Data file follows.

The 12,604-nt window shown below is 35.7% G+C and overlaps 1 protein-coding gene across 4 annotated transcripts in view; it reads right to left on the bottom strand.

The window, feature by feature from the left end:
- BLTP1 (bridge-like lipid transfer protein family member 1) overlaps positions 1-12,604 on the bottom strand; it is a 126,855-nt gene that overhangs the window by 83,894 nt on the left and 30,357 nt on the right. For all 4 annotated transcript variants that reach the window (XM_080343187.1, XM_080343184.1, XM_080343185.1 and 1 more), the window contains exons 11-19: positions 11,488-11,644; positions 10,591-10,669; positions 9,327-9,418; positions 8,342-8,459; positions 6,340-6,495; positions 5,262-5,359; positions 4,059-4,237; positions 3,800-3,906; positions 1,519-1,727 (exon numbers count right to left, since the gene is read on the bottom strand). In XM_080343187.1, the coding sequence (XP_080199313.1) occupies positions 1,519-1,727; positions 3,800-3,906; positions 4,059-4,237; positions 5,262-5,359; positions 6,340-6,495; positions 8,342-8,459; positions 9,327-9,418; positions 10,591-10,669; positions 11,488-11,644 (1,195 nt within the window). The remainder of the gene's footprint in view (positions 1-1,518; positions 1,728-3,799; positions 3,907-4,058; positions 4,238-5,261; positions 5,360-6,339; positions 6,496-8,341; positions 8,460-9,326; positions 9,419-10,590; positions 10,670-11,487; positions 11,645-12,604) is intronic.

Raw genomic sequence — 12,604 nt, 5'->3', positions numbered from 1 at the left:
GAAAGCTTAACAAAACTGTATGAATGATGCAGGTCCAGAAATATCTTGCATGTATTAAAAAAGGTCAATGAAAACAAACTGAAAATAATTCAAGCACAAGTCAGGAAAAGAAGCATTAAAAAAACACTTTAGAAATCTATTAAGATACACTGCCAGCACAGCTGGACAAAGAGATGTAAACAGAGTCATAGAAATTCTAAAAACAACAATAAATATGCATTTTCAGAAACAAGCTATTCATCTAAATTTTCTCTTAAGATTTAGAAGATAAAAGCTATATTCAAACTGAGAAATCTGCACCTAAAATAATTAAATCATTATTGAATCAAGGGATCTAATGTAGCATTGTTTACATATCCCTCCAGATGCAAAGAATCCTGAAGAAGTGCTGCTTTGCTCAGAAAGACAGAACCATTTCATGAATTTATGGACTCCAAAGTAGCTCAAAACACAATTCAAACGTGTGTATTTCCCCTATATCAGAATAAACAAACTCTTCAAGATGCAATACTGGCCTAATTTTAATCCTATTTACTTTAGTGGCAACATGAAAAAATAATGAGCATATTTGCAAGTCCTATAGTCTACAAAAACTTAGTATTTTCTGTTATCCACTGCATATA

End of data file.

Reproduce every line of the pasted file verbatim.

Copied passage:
The 12,604-nt window shown below is 35.7% G+C and overlaps 1 protein-coding gene across 4 annotated transcripts in view; it reads right to left on the bottom strand.

The window, feature by feature from the left end:
- BLTP1 (bridge-like lipid transfer protein family member 1) overlaps positions 1-12,604 on the bottom strand; it is a 126,855-nt gene that overhangs the window by 83,894 nt on the left and 30,357 nt on the right. For all 4 annotated transcript variants that reach the window (XM_080343187.1, XM_080343184.1, XM_080343185.1 and 1 more), the window contains exons 11-19: positions 11,488-11,644; positions 10,591-10,669; positions 9,327-9,418; positions 8,342-8,459; positions 6,340-6,495; positions 5,262-5,359; positions 4,059-4,237; positions 3,800-3,906; positions 1,519-1,727 (exon numbers count right to left, since the gene is read on the bottom strand). In XM_080343187.1, the coding sequence (XP_080199313.1) occupies positions 1,519-1,727; positions 3,800-3,906; positions 4,059-4,237; positions 5,262-5,359; positions 6,340-6,495; positions 8,342-8,459; positions 9,327-9,418; positions 10,591-10,669; positions 11,488-11,644 (1,195 nt within the window). The remainder of the gene's footprint in view (positions 1-1,518; positions 1,728-3,799; positions 3,907-4,058; positions 4,238-5,261; positions 5,360-6,339; positions 6,496-8,341; positions 8,460-9,326; positions 9,419-10,590; positions 10,670-11,487; positions 11,645-12,604) is intronic.

Raw genomic sequence — 12,604 nt, 5'->3', positions numbered from 1 at the left:
GAAAGCTTAACAAAACTGTATGAATGATGCAGGTCCAGAAATATCTTGCATGTATTAAAAAAGGTCAATGAAAACAAACTGAAAATAATTCAAGCACAAGTCAGGAAAAGAAGCATTAAAAAAACACTTTAGAAATCTATTAAGATACACTGCCAGCACAGCTGGACAAAGAGATGTAAACAGAGTCATAGAAATTCTAAAAACAACAATAAATATGCATTTTCAGAAACAAGCTATTCATCTAAATTTTCTCTTAAGATTTAGAAGATAAAAGCTATATTCAAACTGAGAAATCTGCACCTAAAATAATTAAATCATTATTGAATCAAGGGATCTAATGTAGCATTGTTTACATATCCCTCCAGATGCAAAGAATCCTGAAGAAGTGCTGCTTTGCTCAGAAAGACAGAACCATTTCATGAATTTATGGACTCCAAAGTAGCTCAAAACACAATTCAAACGTGTGTATTTCCCCTATATCAGAATAAACAAACTCTTCAAGATGCAATACTGGCCTAATTTTAATCCTATTTACTTTAGTGGCAACATGAAAAAATAATGAGCATATTTGCAAGTCCTATAGTCTACAAAAACTTAGTATTTTCTGTTATCCACTGCATATA